To highlight some of the problems, I’ll focus on professed "facts" about foreign countries. There are two kinds of political misstatements: the outright lies and the wrong facts due to ignorance. It is occasionally difficult to decide which is which. But I’ll try to sort them out. Let’s start with misstatements of the ignorami. These usually occur when politicians who know little or nothing about foreign countries offer as truths what are in fact falsehoods about life outside Hungary (perhaps influenced by a political agenda but not outright lies–that is, there is no intention to tell a falsehood). American, Canadian, French, English, and German examples abound; if one knows anything about these countries the information given is often wrong. This is true not only of politicians but of reporters as well. Even better informed journalists with limited foreign experience can come up with real doozies. It is irritating when a respected Hungarian commentator confidently lectures about the American Medicare system and it turns out that he doesn’t have the foggiest idea of its basic workings.

Then there are the willful lies. One of my favorites is István Mikola and the question of over-the-counter drugs sold outside of pharmacies. (Here we’re talking about the likes of aspirin.) Mikola claimed that in the United States 25% of the people who end up in hospitals are the victims of medication poisoning due to the fact that they are able to buy certain drugs in the local supermarket. Once Mikola or any other politician starts to spin such a line they don’t let go. For days they go from station to station, radio and TV, repeating this mantra. This nonsense from Mikola was in circulation for at least a week before one Hungarian journalist had the guts to confront him: the journalist checked all available statistics and found nothing resembling Mikola’s claim. Mikola is not easily intimidated. He announced that "I lived and worked in the United States. This is a well known fact; there is a sizable literature on the subject." But, once confronted, he had the good sense to know that his spin campaign had run its course and stopped repeating his "conclusive" statistic.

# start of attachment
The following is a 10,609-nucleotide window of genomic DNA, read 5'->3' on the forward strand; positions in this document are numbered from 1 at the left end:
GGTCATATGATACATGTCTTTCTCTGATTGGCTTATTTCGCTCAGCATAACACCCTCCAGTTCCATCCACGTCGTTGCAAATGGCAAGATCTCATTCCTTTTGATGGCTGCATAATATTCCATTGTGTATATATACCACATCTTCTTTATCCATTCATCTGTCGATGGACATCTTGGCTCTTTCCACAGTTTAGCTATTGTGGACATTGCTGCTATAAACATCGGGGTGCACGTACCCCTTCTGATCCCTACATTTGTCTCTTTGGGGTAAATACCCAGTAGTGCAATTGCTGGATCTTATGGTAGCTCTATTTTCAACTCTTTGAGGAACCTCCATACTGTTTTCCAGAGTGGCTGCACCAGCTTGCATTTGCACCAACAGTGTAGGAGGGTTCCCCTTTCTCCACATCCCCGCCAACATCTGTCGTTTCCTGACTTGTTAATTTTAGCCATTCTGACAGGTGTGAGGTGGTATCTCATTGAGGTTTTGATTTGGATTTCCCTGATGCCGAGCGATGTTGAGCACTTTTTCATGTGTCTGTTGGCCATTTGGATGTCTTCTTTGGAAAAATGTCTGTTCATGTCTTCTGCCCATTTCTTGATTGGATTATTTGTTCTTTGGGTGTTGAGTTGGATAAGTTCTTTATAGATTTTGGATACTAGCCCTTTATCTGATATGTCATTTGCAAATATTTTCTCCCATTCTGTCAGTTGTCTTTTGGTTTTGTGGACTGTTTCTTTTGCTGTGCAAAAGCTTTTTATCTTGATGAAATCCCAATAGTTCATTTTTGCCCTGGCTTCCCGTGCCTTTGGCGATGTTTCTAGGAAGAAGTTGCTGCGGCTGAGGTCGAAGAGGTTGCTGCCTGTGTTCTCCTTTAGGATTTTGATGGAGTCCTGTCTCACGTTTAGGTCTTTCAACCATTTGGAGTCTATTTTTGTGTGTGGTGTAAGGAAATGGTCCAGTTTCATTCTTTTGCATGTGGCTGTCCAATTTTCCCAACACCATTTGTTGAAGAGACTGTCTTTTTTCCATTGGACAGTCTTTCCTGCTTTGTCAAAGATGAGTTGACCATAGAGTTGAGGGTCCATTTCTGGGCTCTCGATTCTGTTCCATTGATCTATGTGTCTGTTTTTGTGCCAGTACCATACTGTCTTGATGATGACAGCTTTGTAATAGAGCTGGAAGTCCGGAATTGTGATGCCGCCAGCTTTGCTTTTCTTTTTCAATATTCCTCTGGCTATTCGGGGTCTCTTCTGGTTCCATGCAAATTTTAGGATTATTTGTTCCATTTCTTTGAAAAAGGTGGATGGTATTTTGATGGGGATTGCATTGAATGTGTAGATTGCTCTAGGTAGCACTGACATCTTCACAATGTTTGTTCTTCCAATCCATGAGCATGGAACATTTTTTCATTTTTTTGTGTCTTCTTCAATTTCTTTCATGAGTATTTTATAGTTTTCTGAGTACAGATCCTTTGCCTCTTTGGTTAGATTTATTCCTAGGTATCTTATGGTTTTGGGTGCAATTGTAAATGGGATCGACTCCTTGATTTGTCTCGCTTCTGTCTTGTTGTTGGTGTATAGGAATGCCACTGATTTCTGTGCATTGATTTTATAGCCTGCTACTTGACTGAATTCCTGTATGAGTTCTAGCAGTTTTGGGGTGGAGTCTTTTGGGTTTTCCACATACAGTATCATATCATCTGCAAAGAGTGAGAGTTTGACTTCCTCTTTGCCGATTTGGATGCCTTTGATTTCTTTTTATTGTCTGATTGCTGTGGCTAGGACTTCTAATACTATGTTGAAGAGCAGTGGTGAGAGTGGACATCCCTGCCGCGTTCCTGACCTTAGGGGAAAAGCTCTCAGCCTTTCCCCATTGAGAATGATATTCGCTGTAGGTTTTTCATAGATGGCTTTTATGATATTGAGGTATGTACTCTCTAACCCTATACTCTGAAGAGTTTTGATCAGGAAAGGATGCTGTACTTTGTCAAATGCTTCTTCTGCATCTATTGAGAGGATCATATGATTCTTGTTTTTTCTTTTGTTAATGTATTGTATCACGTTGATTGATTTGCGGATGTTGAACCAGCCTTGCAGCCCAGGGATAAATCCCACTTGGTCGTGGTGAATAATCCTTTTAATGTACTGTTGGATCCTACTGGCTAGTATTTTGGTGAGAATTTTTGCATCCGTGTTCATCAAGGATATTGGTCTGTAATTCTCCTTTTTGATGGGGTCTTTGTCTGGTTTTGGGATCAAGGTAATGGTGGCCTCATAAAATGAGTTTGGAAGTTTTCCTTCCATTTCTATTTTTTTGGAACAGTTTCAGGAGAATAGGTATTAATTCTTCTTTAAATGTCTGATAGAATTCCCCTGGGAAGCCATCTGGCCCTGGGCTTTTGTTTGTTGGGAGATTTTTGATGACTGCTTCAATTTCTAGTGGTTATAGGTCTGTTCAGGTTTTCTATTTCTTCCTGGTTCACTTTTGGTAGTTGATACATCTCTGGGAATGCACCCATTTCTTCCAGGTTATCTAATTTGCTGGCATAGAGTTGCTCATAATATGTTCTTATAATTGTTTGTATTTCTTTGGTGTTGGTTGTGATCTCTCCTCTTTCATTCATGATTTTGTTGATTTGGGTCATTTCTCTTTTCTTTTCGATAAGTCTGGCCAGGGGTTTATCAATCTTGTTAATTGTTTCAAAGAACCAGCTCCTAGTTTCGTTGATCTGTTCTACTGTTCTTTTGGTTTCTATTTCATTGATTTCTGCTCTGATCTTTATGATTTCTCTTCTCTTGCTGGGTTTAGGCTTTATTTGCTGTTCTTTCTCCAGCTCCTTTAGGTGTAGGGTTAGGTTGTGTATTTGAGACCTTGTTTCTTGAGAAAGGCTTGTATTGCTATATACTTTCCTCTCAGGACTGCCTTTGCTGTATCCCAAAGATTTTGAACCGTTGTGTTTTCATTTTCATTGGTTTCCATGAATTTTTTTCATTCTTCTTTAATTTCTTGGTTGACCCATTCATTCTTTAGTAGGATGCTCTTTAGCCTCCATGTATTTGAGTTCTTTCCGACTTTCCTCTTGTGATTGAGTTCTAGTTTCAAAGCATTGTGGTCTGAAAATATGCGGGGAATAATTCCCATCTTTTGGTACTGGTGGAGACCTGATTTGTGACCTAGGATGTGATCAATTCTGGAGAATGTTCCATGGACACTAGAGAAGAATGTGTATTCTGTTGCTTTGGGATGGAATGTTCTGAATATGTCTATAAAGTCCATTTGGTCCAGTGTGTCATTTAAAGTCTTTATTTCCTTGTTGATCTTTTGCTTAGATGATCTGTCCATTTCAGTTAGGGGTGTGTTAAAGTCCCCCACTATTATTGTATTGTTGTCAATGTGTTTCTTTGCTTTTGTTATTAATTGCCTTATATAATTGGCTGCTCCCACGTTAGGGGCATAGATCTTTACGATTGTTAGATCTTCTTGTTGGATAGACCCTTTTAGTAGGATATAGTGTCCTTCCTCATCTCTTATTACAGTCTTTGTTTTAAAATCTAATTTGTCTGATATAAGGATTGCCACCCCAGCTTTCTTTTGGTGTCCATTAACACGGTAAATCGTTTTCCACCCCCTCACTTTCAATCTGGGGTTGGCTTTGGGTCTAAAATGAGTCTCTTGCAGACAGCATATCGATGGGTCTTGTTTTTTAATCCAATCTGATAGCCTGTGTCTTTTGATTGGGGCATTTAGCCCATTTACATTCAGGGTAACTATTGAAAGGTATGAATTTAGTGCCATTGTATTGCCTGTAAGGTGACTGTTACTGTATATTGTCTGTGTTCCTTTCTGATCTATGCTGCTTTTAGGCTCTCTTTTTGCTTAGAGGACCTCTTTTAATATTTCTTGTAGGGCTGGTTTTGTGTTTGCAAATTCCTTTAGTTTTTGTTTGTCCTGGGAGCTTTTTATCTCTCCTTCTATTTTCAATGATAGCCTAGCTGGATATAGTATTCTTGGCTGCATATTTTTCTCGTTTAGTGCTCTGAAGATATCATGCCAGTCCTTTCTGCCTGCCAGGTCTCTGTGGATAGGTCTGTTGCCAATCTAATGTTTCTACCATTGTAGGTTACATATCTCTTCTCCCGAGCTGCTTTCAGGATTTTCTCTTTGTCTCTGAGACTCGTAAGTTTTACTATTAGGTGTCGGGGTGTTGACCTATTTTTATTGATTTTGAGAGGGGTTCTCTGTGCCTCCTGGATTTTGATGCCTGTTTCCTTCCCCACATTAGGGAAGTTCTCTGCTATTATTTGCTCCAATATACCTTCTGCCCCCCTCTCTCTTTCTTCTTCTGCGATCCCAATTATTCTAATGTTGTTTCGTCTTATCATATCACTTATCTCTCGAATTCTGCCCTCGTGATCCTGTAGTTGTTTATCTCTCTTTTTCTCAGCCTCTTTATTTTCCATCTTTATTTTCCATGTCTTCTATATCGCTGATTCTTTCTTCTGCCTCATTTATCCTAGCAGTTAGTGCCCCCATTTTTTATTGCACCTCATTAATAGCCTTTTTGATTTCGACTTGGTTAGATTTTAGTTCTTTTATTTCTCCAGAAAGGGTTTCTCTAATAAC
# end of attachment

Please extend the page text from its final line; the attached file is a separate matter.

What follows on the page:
However, it seems that they are people for whom facts are not important. I heard a really funny interview with a writer on food who criticized current Hungarian chefs’ training. He mentioned that Hungarians like to boast that the world’s best cuisines are the French, the Chinese, and the Hungarian; according to him, this is not true. To which the television personality replied: "But don’t you think that people need this kind of praise?" True, not true? Doesn’t matter. It makes us feel good. Rather dangerous, I would say.

Hungarian holidays and their extensions